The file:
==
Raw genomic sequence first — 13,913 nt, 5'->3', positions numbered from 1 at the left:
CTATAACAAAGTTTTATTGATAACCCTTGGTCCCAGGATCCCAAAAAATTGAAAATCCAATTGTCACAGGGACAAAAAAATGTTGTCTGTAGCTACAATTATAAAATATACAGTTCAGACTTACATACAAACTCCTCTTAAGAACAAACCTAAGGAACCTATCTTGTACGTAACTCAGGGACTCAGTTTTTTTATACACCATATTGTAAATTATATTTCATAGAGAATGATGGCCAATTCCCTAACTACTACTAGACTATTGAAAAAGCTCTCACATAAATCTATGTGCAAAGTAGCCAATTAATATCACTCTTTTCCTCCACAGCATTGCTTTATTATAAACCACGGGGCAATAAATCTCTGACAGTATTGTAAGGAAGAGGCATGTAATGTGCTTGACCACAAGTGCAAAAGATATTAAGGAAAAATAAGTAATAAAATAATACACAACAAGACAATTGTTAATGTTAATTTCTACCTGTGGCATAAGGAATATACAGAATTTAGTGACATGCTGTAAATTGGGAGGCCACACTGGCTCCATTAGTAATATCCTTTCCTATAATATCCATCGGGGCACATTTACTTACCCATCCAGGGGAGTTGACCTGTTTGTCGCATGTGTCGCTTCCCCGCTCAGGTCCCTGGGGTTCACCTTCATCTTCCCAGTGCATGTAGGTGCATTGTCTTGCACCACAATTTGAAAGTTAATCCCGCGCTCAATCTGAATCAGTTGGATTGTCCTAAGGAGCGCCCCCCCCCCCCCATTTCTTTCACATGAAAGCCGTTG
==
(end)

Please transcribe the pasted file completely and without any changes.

Raw genomic sequence first — 13,913 nt, 5'->3', positions numbered from 1 at the left:
CTATAACAAAGTTTTATTGATAACCCTTGGTCCCAGGATCCCAAAAAATTGAAAATCCAATTGTCACAGGGACAAAAAAATGTTGTCTGTAGCTACAATTATAAAATATACAGTTCAGACTTACATACAAACTCCTCTTAAGAACAAACCTAAGGAACCTATCTTGTACGTAACTCAGGGACTCAGTTTTTTTATACACCATATTGTAAATTATATTTCATAGAGAATGATGGCCAATTCCCTAACTACTACTAGACTATTGAAAAAGCTCTCACATAAATCTATGTGCAAAGTAGCCAATTAATATCACTCTTTTCCTCCACAGCATTGCTTTATTATAAACCACGGGGCAATAAATCTCTGACAGTATTGTAAGGAAGAGGCATGTAATGTGCTTGACCACAAGTGCAAAAGATATTAAGGAAAAATAAGTAATAAAATAATACACAACAAGACAATTGTTAATGTTAATTTCTACCTGTGGCATAAGGAATATACAGAATTTAGTGACATGCTGTAAATTGGGAGGCCACACTGGCTCCATTAGTAATATCCTTTCCTATAATATCCATCGGGGCACATTTACTTACCCATCCAGGGGAGTTGACCTGTTTGTCGCATGTGTCGCTTCCCCGCTCAGGTCCCTGGGGTTCACCTTCATCTTCCCAGTGCATGTAGGTGCATTGTCTTGCACCACAATTTGAAAGTTAATCCCGCGCTCAATCTGAATCAGTTGGATTGTCCTAAGGAGCGCCCCCCCCCCCCCATTTCTTTCACATGAAAGCCGTTG